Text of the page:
Ricardo Ruiz, Huiman Kang, François A. Detcheverry, Elizabeth Dobisz, Dan S. Kercher, Thomas R. Albrecht, Juan J. de Pablo, Paul F. Nealey
Electronic devices such as computer chips and future data storage drives that are the heart of products from laptops to cell phones to digital cameras are manufactured using photolithography. This process allows for the patterning of billions of nanoscopic structures and parts of the devices with virtually no defects over areas of square centimeters. As we look into the future, limitations related to the tools and materials used in the lithographic process may preclude the realization of future generations of high-performance products.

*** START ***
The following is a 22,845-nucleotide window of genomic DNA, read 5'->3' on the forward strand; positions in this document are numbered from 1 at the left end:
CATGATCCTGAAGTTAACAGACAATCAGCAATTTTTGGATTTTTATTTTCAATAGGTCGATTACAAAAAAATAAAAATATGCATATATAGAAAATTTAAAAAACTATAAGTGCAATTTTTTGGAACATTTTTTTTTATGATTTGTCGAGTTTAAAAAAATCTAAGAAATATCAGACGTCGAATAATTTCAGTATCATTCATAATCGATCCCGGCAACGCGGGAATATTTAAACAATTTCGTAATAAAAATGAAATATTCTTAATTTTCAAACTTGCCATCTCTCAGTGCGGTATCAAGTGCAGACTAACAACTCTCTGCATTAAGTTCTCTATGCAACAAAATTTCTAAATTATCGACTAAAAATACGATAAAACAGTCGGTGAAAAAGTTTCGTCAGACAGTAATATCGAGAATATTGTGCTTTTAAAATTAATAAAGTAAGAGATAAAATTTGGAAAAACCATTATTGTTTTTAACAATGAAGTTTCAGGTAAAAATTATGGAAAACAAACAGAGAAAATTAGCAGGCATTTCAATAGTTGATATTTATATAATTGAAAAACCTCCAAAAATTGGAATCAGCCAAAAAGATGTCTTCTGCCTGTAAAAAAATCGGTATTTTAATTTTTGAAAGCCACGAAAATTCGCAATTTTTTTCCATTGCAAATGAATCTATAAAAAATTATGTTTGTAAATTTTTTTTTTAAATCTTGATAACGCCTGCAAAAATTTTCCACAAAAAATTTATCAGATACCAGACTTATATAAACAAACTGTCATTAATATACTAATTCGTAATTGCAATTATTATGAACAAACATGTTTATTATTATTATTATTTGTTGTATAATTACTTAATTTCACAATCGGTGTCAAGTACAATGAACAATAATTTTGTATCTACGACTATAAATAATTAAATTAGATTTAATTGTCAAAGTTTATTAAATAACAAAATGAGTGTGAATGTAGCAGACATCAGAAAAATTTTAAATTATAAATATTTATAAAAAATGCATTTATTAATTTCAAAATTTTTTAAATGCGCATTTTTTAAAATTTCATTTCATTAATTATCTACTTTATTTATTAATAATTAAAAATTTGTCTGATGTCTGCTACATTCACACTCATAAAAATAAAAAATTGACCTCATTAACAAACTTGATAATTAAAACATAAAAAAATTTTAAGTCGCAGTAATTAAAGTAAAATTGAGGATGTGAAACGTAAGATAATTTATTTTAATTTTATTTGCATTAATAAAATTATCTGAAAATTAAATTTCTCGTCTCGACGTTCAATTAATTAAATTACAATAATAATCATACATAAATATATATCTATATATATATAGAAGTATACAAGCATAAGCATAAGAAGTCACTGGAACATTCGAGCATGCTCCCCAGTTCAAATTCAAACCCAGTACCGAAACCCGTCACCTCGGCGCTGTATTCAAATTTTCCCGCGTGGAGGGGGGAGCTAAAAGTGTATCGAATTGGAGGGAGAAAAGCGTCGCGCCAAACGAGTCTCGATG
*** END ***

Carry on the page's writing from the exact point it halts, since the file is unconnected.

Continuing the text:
A team of researchers at the University of Wisconsin Nanoscale Science and Engineering Center and Hitachi Global Storage Technologies have recently developed the technology to dramatically improve the quality and decrease the cost of patterning at nanoscopic length scales. Self-assembling block copolymers, materials that spontaneously form structures at length scales of 5 to 50 nm, assembly on surfaces patterned with lithography so as to markedly improve both the quality and resolution of the process. In comparing the assembled structures to the lithographically defined chemical pattern (see Figure), the density is increased by a factor of four and the dimensional uniformity is vastly improved. These results have profound implications for augmenting and advancing the performance and capabilities of lithographic patterning and the many essential modern devices that rely on this nanomanufacturing process.